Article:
Although recognised as a species in the Flora of the Soviet Union, this daphne is very near to D. cneorum and indeed less distinct from the normal form of that species than is var. verlotii. Of the characters by which Kozo-Polianski distinguished his species from D. cneorum the most marked would seem to be the narrower leaves and the more congested inflorescences, with up to twenty-five flowers in each. This daphne is, however, of great interest to plant geographers, being a local endemic found in a restricted area from north-west to south-west of Voronezh (commonest near Barkalovka) and forming part of the remarkable flora referred to under D. sophia. Its habitat is on open slopes at a few hundred feet above sea-level, where it grows in limestone rubble or lime-rich black-earth (chernozem) in a steppe-like vegetation which contains, however, many species which, like the daphne, are alien to the steppe.D. julia was introduced to this country by Eliot Hodgkin, who received four plants from Moscow in 1960. One of these grew to be 3 ft across in the garden of the late E. B. Anderson.


Flowers larger than in the type, deep pink; it is also some­what larger in leaf. The parent of this clone was one of a number of collected plants supplied to the late A. T. Johnson by Stormonth’s nursery, Carlisle. It was given an Award of Merit in 1938 and a First Class Certificate in 1967. What was apparently a similar form (at least in size of flower and leaf) was described by Dippel in the last century as var. major.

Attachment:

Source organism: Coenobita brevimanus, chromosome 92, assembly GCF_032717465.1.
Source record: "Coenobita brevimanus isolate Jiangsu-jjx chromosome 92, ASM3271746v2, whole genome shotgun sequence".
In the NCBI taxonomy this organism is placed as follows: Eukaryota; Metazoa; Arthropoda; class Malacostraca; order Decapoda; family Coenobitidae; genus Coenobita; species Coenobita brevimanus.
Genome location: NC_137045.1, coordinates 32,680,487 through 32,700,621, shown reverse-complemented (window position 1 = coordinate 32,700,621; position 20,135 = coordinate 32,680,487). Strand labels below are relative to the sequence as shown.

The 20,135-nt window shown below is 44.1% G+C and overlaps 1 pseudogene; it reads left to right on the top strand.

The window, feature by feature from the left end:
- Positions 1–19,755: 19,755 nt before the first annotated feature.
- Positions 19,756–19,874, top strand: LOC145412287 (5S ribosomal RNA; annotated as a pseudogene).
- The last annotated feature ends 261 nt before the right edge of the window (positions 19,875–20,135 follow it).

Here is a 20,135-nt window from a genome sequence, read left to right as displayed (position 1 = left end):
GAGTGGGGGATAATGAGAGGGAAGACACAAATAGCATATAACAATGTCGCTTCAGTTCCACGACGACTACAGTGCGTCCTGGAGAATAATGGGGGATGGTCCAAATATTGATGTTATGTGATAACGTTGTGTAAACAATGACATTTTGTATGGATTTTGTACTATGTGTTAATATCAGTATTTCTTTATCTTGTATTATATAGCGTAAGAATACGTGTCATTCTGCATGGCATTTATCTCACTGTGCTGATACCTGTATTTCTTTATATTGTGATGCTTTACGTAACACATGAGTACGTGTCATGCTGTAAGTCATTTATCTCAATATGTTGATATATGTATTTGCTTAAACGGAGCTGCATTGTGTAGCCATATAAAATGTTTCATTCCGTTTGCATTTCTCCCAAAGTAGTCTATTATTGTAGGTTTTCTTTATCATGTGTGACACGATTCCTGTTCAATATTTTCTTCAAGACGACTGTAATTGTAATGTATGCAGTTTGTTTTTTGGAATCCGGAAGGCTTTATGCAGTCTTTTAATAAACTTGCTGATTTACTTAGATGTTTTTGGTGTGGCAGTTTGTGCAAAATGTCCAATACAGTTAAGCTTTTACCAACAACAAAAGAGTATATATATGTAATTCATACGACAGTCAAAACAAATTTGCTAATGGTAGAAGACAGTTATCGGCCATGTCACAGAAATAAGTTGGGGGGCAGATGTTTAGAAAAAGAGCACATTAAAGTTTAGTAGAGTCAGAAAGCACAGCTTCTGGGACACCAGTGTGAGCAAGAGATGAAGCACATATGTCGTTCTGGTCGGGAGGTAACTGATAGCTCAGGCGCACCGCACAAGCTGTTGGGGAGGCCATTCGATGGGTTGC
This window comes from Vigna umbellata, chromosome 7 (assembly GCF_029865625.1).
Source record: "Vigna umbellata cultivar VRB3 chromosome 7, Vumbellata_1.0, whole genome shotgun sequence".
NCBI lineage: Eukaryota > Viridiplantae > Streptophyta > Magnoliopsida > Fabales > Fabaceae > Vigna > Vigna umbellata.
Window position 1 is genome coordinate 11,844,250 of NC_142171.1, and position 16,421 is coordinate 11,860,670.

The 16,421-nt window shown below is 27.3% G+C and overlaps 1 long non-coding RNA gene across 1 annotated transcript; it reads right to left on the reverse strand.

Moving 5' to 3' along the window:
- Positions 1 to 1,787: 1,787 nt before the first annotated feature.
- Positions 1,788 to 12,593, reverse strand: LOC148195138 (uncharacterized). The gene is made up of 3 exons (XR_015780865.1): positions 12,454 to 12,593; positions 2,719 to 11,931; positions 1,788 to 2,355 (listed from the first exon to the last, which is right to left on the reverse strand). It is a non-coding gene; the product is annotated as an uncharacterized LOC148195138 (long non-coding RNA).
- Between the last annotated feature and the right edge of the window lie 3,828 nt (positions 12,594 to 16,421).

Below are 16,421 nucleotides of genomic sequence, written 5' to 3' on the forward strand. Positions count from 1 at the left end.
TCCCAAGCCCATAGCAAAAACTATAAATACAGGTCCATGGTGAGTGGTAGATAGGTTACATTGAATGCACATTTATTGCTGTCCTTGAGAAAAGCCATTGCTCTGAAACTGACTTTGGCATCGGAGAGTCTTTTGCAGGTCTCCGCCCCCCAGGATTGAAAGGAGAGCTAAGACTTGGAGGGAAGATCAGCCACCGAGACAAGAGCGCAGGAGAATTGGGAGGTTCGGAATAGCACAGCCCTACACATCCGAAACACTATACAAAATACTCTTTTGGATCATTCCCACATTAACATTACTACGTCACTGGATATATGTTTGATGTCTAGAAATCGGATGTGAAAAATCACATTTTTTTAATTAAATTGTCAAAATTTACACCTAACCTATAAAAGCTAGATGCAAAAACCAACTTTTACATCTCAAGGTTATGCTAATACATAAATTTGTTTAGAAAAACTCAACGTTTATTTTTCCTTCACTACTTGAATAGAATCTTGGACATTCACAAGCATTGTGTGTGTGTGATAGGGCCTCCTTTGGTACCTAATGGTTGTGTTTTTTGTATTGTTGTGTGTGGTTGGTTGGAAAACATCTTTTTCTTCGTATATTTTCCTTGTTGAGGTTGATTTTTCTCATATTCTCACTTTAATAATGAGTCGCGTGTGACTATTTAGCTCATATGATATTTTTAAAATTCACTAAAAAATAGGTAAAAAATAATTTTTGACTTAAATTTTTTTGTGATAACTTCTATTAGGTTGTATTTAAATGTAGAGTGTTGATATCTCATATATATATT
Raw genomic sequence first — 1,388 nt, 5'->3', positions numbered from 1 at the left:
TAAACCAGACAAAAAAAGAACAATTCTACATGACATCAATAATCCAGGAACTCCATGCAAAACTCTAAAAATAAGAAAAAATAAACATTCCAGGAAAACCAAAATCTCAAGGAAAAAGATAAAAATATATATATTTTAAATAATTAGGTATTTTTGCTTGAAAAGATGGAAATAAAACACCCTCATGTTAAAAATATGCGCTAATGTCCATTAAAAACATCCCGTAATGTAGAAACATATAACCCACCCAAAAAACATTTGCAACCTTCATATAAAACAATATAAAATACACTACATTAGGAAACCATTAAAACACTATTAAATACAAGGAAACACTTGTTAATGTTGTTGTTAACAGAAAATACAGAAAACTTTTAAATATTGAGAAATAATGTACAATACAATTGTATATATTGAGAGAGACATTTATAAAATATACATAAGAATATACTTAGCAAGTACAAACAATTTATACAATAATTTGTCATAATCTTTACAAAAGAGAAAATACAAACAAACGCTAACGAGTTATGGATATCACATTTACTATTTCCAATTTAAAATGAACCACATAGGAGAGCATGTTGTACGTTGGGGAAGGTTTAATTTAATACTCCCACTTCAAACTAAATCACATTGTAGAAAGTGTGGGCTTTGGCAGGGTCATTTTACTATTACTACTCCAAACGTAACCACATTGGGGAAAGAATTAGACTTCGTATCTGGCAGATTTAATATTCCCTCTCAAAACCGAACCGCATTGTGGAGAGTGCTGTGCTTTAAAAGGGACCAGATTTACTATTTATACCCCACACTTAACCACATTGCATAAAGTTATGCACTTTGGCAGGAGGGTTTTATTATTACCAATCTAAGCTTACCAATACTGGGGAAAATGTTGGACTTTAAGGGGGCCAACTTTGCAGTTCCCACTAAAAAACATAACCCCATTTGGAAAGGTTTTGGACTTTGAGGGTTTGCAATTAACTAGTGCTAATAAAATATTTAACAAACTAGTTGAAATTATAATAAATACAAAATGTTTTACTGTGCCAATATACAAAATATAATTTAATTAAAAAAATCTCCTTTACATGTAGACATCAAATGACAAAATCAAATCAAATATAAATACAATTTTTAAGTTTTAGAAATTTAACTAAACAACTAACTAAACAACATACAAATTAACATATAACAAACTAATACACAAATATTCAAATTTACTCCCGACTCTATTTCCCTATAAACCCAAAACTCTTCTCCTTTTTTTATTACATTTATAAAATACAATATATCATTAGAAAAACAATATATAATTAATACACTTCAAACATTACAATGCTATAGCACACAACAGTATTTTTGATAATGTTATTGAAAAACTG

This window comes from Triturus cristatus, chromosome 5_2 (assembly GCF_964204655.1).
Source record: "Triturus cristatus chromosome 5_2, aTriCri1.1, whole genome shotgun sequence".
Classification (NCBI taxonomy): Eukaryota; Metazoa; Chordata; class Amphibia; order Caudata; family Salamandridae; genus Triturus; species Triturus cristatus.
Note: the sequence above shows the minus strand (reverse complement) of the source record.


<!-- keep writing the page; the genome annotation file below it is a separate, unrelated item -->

f. arbusculoides Tuzson

Habit rather erect and leaf-margins revolute. This variant has been recorded from W. Hungary, S.E. Austria and N. Yugo­slavia and is said to be confined to acid soils. For this information we are indebted to the revision of Daphne in Flora Europaea, Vol. 2 (1968), p. 258, where it is suggested that this variant may perhaps deserve recognition as a subspecies.

var. pygmaea Stoker

Smaller in all its parts than the type; perianth tube irregularly wrinkled on the outside. Described by the late Fred Stoker from plants found and collected by him in the Venetian Alps at 8,000 ft (The New Flora and Sylva, Vol. 7, p. 275). Dwarf forms of D. cneorum found in the calcareous pre-Alps of S.E. France are discussed by Ruffier-Lanche in the article referred to below under var. verlotii (for an important correction to the text of this article see op. cit., Vol. 27, p. 156). A dwarf form of diffuse habit, with deep pink flowers, was introduced from the Pyrenees.

var. verlotii (Gren. & Godr.) Meissn.

D. verlotii Gren. & Godr

A distinct variety. Leaves up to 1 in. long but rarely more than {1/8} in. wide. Lobes of perianth lanceolate-linear, three times longer than wide, rose-coloured inside and out; tube to {5/8} in. long. Found by Verlot at St-Eynard near Grenoble and described in 1856. The distribution of this variety is uncertain, but plants found in Bavaria, Switzerland, etc., are referred to it by Hegi (Fl. Mitteleuropa, Vol. 5, p. 717) and by Keissler (op. cit., p. 80). For a further discussion see Eliot Hodgkin in Bull. A.G.S., Vol. 25, p. 319. Also R. Ruffier-Lanche, ibid., Vol. 26, p. 65, in which other variants of D. cneorum found wild in France are discussed.